Tython: Open-source Security as Code framework and SDK

Development teams utilize automation through Infrastructure as Code (IaC) to facilitate rapid and frequent changes to their cloud-native architectures. Security teams must adopt automation and incorporate security measures into code to keep up with the quickly evolving software development. Now, there’s Tython, an open-source framework that makes Security as Code (SaC) available to everyone.


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Tython allows security teams to build custom security reference architectures and design patterns as code. oak9’s security architecture team has used Tython internally for years to codify industry reference architectures from organizations like Cloud Security Alliance, NIST, AWS, Azure, GCP, OWASP, and more. The team recognized the importance of opening this framework to the larger community.

Tython benefits for security teams

Tython revolutionizes how security and development teams operate and collaborate — it democratizes security for developers, enables development and security to work autonomously, and creates shared responsibility around security.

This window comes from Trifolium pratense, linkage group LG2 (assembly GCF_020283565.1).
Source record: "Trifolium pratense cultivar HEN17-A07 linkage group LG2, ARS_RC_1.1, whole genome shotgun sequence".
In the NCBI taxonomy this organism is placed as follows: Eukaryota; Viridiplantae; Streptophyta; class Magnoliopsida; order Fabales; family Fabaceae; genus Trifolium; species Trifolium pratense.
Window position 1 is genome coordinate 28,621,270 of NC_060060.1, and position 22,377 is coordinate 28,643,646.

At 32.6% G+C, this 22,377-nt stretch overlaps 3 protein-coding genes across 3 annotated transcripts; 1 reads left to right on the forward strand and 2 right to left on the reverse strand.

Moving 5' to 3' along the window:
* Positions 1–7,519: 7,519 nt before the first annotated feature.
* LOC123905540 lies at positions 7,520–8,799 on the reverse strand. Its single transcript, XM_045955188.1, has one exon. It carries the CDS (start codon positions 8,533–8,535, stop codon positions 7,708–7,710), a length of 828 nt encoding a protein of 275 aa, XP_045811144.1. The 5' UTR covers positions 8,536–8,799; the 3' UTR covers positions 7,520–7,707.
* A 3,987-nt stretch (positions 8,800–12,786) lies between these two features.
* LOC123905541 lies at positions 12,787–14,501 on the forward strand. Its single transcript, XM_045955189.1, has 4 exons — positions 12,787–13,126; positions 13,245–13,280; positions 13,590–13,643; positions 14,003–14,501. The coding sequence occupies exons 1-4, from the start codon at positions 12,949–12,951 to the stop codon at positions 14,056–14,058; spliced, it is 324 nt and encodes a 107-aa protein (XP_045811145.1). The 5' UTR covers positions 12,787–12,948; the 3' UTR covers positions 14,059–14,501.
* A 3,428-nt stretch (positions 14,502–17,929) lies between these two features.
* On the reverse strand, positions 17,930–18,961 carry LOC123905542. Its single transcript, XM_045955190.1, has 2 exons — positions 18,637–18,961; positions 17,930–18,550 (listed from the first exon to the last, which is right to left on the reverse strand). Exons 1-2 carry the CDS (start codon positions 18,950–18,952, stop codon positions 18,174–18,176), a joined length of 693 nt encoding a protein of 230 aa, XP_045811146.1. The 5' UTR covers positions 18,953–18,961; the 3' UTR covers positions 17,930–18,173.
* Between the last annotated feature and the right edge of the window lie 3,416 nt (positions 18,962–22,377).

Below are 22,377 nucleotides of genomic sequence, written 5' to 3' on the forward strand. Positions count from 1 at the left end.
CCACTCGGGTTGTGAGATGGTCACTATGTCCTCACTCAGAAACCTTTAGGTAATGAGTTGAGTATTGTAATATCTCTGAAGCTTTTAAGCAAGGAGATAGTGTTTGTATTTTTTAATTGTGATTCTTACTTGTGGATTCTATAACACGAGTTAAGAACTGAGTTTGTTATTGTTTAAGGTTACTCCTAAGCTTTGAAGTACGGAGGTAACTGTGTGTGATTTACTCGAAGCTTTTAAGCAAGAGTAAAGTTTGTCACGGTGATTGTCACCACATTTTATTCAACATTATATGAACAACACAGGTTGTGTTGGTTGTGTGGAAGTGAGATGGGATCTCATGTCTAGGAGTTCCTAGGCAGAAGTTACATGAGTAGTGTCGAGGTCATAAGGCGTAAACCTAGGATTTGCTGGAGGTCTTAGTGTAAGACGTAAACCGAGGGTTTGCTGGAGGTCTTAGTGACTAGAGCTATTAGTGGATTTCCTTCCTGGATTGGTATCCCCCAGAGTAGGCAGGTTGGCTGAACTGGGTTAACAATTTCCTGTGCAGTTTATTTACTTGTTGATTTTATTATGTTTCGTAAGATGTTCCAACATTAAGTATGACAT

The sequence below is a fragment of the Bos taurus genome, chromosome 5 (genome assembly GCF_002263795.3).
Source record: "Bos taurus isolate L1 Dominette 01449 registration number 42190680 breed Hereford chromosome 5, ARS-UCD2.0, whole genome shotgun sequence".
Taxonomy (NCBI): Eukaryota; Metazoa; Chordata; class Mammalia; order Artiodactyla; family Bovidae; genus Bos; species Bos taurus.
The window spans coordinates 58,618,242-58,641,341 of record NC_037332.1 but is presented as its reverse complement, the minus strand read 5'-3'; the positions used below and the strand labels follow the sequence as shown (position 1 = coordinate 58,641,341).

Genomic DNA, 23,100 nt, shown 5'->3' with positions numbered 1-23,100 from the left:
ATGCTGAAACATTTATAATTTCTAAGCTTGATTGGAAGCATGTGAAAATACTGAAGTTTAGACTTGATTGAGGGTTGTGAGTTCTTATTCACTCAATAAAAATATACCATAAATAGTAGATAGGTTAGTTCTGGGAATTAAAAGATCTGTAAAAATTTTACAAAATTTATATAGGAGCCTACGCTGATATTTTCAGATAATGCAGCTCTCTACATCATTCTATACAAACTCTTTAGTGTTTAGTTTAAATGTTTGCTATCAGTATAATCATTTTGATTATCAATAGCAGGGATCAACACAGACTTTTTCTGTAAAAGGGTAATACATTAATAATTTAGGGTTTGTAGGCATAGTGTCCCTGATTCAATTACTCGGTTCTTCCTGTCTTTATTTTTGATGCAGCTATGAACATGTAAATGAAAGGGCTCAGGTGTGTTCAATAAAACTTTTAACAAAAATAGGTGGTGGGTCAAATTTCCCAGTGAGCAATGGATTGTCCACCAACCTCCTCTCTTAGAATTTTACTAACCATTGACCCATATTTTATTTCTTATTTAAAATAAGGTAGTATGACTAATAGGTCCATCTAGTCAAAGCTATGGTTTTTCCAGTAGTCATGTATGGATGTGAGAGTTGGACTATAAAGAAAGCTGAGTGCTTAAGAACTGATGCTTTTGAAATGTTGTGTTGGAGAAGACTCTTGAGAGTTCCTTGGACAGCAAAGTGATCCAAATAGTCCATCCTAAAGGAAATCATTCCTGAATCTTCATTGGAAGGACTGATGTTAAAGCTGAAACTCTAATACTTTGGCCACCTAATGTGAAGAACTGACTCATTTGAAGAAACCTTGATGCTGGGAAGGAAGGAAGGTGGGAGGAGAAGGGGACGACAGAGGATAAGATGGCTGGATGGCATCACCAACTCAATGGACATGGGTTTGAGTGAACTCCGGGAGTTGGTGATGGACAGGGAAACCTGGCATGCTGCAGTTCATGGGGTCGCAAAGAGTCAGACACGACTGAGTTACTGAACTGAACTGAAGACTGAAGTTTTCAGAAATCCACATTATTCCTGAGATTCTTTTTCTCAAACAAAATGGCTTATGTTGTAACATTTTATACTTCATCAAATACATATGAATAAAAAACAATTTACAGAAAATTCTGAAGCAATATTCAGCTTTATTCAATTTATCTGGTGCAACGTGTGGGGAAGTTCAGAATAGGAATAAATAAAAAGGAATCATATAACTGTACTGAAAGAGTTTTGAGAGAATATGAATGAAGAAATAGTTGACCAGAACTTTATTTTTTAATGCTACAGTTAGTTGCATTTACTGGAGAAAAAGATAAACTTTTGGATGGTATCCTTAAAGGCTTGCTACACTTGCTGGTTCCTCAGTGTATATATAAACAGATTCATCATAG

“With Tython, your team can define and enforce security standards in code, automatically detect and remediate design gaps, and ensure that your security guardrails are in place. Plus, Tython’s bring-your-own-language approach lets everyone work in the programming language they know best. Tython gives you real-time feedback on code changes, so you can catch and address security issues before they become bigger problems,” Aakash Shah, CTO of oak9, told Help Net Security.

Bring-your-own-language model

“We are firm believers in developer and security freedom. This means allowing engineers to choose their tech stacks to solve customer problems. The bring-your-own-language model enables developers and security engineers to operate in the languages they are familiar with. This means a lower learning curve for them. In large environments with polyglot teams, different parts of the organization can collaborate while using the languages they are familiar with,” Shah commented.

Plans for the future

“We’ll continue to provide improved capabilities for security engineers to express complex security reference architectures easily. We’ll also provide platforms that allow the community to contribute and collaborate on security best practices by defining them in Tython. We’ll keep adding support for new languages beyond Typescript and Python as user feature requests come in,” Shah concluded.

Users can clone the Tython repository from GitHub within minutes, and build and test their security blueprints.

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